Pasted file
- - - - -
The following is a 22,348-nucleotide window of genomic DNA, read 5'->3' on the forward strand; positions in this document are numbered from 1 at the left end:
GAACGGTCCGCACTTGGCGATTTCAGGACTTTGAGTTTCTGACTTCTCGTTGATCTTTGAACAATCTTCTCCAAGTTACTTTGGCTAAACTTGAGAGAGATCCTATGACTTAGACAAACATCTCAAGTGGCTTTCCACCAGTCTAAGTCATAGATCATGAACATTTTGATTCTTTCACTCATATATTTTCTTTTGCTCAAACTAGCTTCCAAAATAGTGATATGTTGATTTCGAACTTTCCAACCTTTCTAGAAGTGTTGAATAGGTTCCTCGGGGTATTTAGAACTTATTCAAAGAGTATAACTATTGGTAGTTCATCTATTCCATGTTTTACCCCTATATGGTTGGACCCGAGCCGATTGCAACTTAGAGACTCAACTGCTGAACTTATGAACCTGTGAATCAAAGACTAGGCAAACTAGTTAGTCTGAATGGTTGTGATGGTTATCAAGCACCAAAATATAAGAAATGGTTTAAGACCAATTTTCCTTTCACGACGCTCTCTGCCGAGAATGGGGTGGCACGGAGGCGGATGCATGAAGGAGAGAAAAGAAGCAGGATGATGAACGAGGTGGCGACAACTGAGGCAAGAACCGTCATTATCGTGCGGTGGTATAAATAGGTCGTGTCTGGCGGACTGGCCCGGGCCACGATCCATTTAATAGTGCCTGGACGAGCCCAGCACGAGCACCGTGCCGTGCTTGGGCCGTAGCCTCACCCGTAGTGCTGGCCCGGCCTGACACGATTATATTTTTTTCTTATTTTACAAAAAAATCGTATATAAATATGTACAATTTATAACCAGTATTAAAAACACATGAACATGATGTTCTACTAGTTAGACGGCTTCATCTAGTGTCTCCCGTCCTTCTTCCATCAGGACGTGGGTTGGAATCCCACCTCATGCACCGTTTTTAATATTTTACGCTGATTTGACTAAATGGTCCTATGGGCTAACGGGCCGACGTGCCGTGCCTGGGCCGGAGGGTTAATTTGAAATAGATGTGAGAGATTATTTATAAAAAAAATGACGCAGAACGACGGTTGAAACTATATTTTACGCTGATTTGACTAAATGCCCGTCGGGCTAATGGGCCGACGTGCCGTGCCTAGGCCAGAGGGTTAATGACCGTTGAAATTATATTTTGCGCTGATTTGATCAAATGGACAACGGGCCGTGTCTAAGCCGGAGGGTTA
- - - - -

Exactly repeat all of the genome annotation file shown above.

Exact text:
The following is a 22,348-nucleotide window of genomic DNA, read 5'->3' on the forward strand; positions in this document are numbered from 1 at the left end:
GAACGGTCCGCACTTGGCGATTTCAGGACTTTGAGTTTCTGACTTCTCGTTGATCTTTGAACAATCTTCTCCAAGTTACTTTGGCTAAACTTGAGAGAGATCCTATGACTTAGACAAACATCTCAAGTGGCTTTCCACCAGTCTAAGTCATAGATCATGAACATTTTGATTCTTTCACTCATATATTTTCTTTTGCTCAAACTAGCTTCCAAAATAGTGATATGTTGATTTCGAACTTTCCAACCTTTCTAGAAGTGTTGAATAGGTTCCTCGGGGTATTTAGAACTTATTCAAAGAGTATAACTATTGGTAGTTCATCTATTCCATGTTTTACCCCTATATGGTTGGACCCGAGCCGATTGCAACTTAGAGACTCAACTGCTGAACTTATGAACCTGTGAATCAAAGACTAGGCAAACTAGTTAGTCTGAATGGTTGTGATGGTTATCAAGCACCAAAATATAAGAAATGGTTTAAGACCAATTTTCCTTTCACGACGCTCTCTGCCGAGAATGGGGTGGCACGGAGGCGGATGCATGAAGGAGAGAAAAGAAGCAGGATGATGAACGAGGTGGCGACAACTGAGGCAAGAACCGTCATTATCGTGCGGTGGTATAAATAGGTCGTGTCTGGCGGACTGGCCCGGGCCACGATCCATTTAATAGTGCCTGGACGAGCCCAGCACGAGCACCGTGCCGTGCTTGGGCCGTAGCCTCACCCGTAGTGCTGGCCCGGCCTGACACGATTATATTTTTTTCTTATTTTACAAAAAAATCGTATATAAATATGTACAATTTATAACCAGTATTAAAAACACATGAACATGATGTTCTACTAGTTAGACGGCTTCATCTAGTGTCTCCCGTCCTTCTTCCATCAGGACGTGGGTTGGAATCCCACCTCATGCACCGTTTTTAATATTTTACGCTGATTTGACTAAATGGTCCTATGGGCTAACGGGCCGACGTGCCGTGCCTGGGCCGGAGGGTTAATTTGAAATAGATGTGAGAGATTATTTATAAAAAAAATGACGCAGAACGACGGTTGAAACTATATTTTACGCTGATTTGACTAAATGCCCGTCGGGCTAATGGGCCGACGTGCCGTGCCTAGGCCAGAGGGTTAATGACCGTTGAAATTATATTTTGCGCTGATTTGATCAAATGGACAACGGGCCGTGTCTAAGCCGGAGGGTTA